“Hello, old friend.” Had I said this aloud or just thought it? It was 3:30 in the morning and, restless, I decided to dip my toe into the alleged life-changing magic of tidying up by starting with a desk drawer. There was the key. And even before I’d run my fingertips along its five, crossword solution letters — V O L V O — the long-forgotten story of my getaway was all I could think about.
It was the summer when I knew my marriage was ending, and my car was dying, too. My mechanic handed me the key, its well-worn, side-milled steel cold in my palm. This was before car keys were tiny remote controls in our pockets. When a car key had a little heft to it, was something to turn so that the ignition would too. “It’s time,” was all he said.
About a half dozen times before that, when I’d wheedled yet another of his discount voodoo fixes, he’d gone along. But with the last one had come his Do Not Resuscitate order. I took it hard. Owing to a student year in Paris and to the lingering throb I still felt because of that golden, revelatory moment in time, I’d been insufferable enough not only to have named the car, but to have done so in French. I’d even sprung for the vanity plate: FOLIE. As in, mania. As in, mad about this old box of a car, my first.
I was the third owner but had put the most miles on the car. The odometer read 85,000 when I bought the big black sedan with a $7,000 bank loan. At its time of death, the car had traveled nearly 300,000 miles more. They’d been my freedom miles, my courtship miles, my first job as a reporter miles. I’d driven to my own September wedding in that car. Now, as with the man whose perfect mixtape was still in the dashboard cassette player, I braced myself for goodbye.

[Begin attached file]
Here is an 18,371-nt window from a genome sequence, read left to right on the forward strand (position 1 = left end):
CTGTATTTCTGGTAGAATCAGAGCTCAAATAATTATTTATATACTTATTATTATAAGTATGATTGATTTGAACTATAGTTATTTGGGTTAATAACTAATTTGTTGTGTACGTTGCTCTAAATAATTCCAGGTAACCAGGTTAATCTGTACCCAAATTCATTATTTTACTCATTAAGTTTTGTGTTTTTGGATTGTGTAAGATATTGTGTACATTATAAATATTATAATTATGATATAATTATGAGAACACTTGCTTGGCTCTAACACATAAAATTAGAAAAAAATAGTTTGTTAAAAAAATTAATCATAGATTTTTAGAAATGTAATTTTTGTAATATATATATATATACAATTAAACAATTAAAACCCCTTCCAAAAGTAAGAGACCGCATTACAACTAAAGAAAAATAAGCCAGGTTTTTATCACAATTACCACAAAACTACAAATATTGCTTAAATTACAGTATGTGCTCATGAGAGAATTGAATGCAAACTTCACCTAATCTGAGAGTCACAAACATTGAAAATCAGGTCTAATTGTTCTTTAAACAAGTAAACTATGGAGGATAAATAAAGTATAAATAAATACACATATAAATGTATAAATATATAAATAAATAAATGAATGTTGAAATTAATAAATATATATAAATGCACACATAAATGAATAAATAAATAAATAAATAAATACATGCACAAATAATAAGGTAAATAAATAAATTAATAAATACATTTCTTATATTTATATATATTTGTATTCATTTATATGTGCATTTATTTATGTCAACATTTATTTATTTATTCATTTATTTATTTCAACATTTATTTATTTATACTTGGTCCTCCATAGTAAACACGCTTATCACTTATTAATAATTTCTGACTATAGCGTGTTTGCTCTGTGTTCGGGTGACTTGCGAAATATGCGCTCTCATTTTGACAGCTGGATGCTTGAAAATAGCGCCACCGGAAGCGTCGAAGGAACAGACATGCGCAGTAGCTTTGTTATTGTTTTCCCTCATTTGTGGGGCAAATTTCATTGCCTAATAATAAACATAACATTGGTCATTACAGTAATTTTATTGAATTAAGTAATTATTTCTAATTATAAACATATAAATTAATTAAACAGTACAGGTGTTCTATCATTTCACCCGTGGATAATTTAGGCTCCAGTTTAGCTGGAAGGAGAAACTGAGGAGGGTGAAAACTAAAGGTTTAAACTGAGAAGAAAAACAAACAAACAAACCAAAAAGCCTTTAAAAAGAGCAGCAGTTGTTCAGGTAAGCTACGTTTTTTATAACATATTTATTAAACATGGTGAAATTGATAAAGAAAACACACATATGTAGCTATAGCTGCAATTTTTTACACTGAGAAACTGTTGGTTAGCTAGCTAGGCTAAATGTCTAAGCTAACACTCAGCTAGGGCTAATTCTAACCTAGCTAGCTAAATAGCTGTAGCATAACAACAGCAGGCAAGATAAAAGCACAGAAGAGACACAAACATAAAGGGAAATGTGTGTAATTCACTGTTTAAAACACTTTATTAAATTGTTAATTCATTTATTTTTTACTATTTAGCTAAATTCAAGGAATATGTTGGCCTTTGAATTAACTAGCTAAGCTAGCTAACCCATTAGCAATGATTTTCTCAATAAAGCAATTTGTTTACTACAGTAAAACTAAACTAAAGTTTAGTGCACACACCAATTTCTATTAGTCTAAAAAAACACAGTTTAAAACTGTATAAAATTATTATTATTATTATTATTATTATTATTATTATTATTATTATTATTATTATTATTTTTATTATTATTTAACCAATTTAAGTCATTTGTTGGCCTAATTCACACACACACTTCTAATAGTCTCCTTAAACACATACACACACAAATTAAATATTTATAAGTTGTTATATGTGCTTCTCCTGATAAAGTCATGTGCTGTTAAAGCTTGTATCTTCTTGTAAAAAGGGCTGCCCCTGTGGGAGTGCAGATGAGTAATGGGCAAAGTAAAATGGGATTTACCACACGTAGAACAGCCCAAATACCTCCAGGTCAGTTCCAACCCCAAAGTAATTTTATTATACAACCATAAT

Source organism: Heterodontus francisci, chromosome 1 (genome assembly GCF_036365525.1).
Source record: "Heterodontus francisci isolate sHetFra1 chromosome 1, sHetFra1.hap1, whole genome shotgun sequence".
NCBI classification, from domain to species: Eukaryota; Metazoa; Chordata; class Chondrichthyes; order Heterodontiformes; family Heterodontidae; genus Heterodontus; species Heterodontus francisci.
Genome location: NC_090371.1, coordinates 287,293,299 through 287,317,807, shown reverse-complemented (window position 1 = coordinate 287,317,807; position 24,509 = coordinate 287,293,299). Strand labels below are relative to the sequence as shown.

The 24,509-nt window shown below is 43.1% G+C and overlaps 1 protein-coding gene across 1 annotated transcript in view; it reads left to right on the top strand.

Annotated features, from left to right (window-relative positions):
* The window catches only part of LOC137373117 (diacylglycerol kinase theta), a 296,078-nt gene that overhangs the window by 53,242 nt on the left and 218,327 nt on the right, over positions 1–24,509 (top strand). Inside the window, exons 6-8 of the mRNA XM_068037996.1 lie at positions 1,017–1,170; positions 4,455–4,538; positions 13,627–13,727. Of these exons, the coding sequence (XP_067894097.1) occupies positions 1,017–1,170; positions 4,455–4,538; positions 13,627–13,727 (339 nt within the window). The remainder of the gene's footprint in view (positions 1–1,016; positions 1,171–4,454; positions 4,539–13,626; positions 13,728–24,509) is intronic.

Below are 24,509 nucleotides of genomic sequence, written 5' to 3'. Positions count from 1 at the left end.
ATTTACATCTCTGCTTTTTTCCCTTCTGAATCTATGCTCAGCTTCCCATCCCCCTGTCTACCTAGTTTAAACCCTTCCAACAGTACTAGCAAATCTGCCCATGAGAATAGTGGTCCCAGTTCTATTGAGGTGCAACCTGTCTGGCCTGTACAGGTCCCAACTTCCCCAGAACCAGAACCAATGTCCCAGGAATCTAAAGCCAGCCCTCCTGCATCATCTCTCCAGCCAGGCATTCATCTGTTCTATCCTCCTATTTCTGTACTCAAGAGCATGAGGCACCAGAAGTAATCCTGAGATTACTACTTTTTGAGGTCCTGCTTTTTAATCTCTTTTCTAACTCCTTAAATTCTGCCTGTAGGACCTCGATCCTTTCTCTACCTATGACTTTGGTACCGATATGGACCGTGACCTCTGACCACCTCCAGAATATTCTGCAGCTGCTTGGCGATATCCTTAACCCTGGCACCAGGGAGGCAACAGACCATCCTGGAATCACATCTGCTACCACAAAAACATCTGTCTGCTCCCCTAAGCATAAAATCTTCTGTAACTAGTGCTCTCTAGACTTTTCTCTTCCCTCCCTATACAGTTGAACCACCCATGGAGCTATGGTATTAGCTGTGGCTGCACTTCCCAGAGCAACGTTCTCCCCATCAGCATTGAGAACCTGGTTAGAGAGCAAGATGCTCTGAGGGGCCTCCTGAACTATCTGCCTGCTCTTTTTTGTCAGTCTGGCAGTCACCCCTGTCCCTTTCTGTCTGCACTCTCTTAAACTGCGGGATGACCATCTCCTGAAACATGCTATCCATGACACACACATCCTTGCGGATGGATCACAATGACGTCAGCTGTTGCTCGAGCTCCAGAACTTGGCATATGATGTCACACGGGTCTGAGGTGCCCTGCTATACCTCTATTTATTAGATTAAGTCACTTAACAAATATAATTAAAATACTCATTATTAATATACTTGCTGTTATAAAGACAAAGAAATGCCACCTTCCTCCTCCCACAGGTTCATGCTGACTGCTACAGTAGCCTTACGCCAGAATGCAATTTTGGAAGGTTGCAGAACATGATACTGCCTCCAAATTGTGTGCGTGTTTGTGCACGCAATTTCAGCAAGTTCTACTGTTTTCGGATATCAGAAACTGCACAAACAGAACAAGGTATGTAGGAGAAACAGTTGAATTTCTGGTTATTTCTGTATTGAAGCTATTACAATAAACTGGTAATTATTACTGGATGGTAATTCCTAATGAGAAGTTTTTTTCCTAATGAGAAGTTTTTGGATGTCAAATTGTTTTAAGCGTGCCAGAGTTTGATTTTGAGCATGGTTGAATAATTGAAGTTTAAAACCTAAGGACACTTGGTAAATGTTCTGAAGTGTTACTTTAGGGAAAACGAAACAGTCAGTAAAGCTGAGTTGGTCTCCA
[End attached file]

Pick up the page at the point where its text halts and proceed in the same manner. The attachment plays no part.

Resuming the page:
I donated the car to a charity. It seemed a dignified if defeated end, to be towed away to do good. I left the car’s papers and one key in the glove box. The other key, I kept. At the time, I couldn’t say why.
That fall, after the movers had come, I came home to a blinking answering machine. It was the chief of police from a distant town. I assumed it was a wrong number, but she called back, asked for me by name. Did I own a 1988 Volvo? Did I have money troubles? Had I recently been down her way? There’d been a spate of bank robberies. My name was on the registration found in the getaway car. The robbers had gotten away.
It wasn’t until that moment that I realized that I had gotten away, too, and that I’d kept that key as proof.